Share this material with your friends. Use it and apply what you can, but don’t try and make money from it by selling it through books I did not ask to be written.

    Reply
  13. Strive Masiyiwa Post author

    Kako writes,

    Mr. Masiyiwa. I will be glad if you pay me your attention to reply my burning questions.
    My name is KUOL from South Sudan, I have been following you for almost five years now and the hopes that you build in me keep me strong up to date
    Sir, my country engaged itself in war back in late 2013 which scare away most of investors and the situations seem not to improved. Our superior economy has been blown up. US dollar which used to be 1$ per 3 SSP is today 1USD -270 SSP. as an entrepreneur who been to hell and back, do you think there is any hope and chances for South Sudan economy to improve again..

    My reply,
    The situation in South Sudan is very sad.
    Our investment team made several visits to your country just before the war erupted.
    This is a pointless war which must end. It is one of the major challenges for us as Africans.
    I pray often for your country and it’s people, and I will not stop until peace returns.

    Reply
  14. Strive Masiyiwa Post author

    Banzornwa writes,

    Mentor, pls I want to ask you 2 personal questions. On this Platform you exposes us to business(investments) and sports. My questions are:
    #1. Can one assess a nation’s economic strength by her performance in sports?
    #2. Pls what is the first thing you do immediately you wake up in the morning?
    I will be glad for your generous replies.
    Thanks and God bless you more!

    My reply,
    Question #1:
    A nation’s performance in sport is directly related to the investment made in the country toward sport in general or specific sports. That investment includes money, training, talent identification, incentives for the athletes, and facilities for both athletes and fans.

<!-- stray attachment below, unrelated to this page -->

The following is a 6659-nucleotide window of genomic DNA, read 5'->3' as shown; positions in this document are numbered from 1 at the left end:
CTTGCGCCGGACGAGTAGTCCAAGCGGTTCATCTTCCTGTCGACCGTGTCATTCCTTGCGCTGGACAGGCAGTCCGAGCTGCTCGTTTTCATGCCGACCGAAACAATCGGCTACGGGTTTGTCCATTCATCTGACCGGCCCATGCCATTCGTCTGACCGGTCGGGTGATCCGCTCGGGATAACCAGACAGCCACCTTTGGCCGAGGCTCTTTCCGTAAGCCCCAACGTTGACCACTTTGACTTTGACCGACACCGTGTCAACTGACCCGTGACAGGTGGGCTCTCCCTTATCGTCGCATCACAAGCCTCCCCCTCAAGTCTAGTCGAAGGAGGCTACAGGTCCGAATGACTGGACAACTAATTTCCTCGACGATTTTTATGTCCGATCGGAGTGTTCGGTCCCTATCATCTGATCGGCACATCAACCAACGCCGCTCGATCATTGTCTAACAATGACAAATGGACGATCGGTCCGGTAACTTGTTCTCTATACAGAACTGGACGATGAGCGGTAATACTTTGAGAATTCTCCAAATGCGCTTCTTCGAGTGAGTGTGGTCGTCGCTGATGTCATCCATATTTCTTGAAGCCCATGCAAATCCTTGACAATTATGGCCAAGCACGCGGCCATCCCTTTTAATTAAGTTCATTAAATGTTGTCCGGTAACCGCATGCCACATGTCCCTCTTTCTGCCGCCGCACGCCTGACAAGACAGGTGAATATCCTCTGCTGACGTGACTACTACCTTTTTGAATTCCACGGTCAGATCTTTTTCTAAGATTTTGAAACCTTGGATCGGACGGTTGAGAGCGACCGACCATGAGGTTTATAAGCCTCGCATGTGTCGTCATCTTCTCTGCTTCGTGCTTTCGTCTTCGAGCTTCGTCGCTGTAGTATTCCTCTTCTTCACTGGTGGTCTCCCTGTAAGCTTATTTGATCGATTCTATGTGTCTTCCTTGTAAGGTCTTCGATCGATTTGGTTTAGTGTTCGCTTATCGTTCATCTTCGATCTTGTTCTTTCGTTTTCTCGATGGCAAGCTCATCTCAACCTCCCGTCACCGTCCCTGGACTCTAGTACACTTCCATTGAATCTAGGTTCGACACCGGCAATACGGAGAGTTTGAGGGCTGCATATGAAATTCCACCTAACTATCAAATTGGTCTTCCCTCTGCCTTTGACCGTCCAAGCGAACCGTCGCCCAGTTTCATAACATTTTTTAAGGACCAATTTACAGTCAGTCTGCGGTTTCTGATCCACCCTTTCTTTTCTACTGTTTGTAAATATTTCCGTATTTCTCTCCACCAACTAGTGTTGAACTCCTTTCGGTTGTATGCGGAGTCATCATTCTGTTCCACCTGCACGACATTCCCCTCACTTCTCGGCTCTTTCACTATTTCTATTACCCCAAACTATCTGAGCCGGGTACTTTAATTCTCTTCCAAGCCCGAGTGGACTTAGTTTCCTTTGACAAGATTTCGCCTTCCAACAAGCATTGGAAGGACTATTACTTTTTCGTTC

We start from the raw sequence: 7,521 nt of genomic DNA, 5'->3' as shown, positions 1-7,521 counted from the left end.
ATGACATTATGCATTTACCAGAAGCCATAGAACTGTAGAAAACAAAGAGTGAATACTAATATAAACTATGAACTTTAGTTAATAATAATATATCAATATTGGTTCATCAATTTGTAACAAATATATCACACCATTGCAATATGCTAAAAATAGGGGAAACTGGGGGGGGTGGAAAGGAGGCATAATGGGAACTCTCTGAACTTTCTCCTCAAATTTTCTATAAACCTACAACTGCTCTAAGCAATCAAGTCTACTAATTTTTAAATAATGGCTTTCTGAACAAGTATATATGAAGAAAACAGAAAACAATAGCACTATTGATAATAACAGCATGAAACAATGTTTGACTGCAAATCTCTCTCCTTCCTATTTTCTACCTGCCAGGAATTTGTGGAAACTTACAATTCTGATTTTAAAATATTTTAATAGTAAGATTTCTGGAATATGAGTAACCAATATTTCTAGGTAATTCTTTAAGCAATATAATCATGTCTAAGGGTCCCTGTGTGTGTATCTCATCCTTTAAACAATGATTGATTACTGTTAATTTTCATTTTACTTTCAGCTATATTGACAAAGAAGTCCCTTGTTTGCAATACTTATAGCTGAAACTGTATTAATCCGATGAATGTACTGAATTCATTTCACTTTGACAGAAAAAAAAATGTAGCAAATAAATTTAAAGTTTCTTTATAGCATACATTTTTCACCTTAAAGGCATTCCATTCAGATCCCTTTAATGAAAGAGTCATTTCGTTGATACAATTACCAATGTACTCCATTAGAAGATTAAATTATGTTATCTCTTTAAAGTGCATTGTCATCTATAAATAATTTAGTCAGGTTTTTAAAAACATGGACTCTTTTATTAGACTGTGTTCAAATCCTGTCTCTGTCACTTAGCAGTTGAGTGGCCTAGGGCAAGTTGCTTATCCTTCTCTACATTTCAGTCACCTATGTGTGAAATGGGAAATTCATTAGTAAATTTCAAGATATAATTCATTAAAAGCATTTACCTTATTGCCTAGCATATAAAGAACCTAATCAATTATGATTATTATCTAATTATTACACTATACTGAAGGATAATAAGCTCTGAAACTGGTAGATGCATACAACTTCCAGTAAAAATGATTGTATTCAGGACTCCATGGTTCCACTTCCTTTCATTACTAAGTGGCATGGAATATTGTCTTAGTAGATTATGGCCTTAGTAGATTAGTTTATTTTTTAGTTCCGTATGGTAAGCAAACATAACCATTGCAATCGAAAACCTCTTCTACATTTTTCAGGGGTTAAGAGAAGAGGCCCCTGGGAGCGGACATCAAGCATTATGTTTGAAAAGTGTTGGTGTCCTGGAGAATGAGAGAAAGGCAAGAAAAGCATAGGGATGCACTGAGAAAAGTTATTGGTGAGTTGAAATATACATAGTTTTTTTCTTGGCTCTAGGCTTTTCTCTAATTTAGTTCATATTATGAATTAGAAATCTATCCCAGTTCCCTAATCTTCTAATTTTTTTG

All nations are endowed (by God) with young men and women who can excel in sport and perform at the highest level for their country, but ultimately someone has to invest in the identification, training, and development of those athletes.
    There are well established models for financing and developing elite athletes including those who participate in things like the Olympics. It is remarkably simple. Just takes a bit of leadership and HONEST commitment, and it does not all involve governments.

    Remember the golden rule:
    “You cannot reap where you did not sow” (invest).

    Question #2:
    I sit down with my Bible, for at least one hour. On a day like today (Saturday and Sunday) I spend much more time. Then I go and pray (always include Praise and Worship). When I’m done, I go to the gym.
    That is my routine. What is yours?

    Reply
  15. Strive Masiyiwa Post author

    Joseph writes,

    im also told every morning you drink water melon juice. why is melon juice that important to you every morning?

    My reply,
    Hahaha!
    That is not true.

    I drink a lot of water because that is what doctors recommend that we all should do.

    Since I go to the gym, it is good to take some juice to help my energy levels.

    Exercise is important for everyone irrespective of gender or age. My wife who is 53 is very fit because she is in the gym every single day, and is also a strong swimmer.

    Health and wellness is critical for each one of us. It’s important to eat the right foods with a lot of fruit and vegetables. Avoid over consumption of meat and carbohydrates (pap, sadza, potatoes, breads, and Cassava). I eat very little meat, preferring fish.

    Don’t listen to “old wives tales” but rather the experts when it comes to diet and exercise.
    Take care of your health.

    Reply
  16. Strive Masiyiwa Post author

    Afterthought: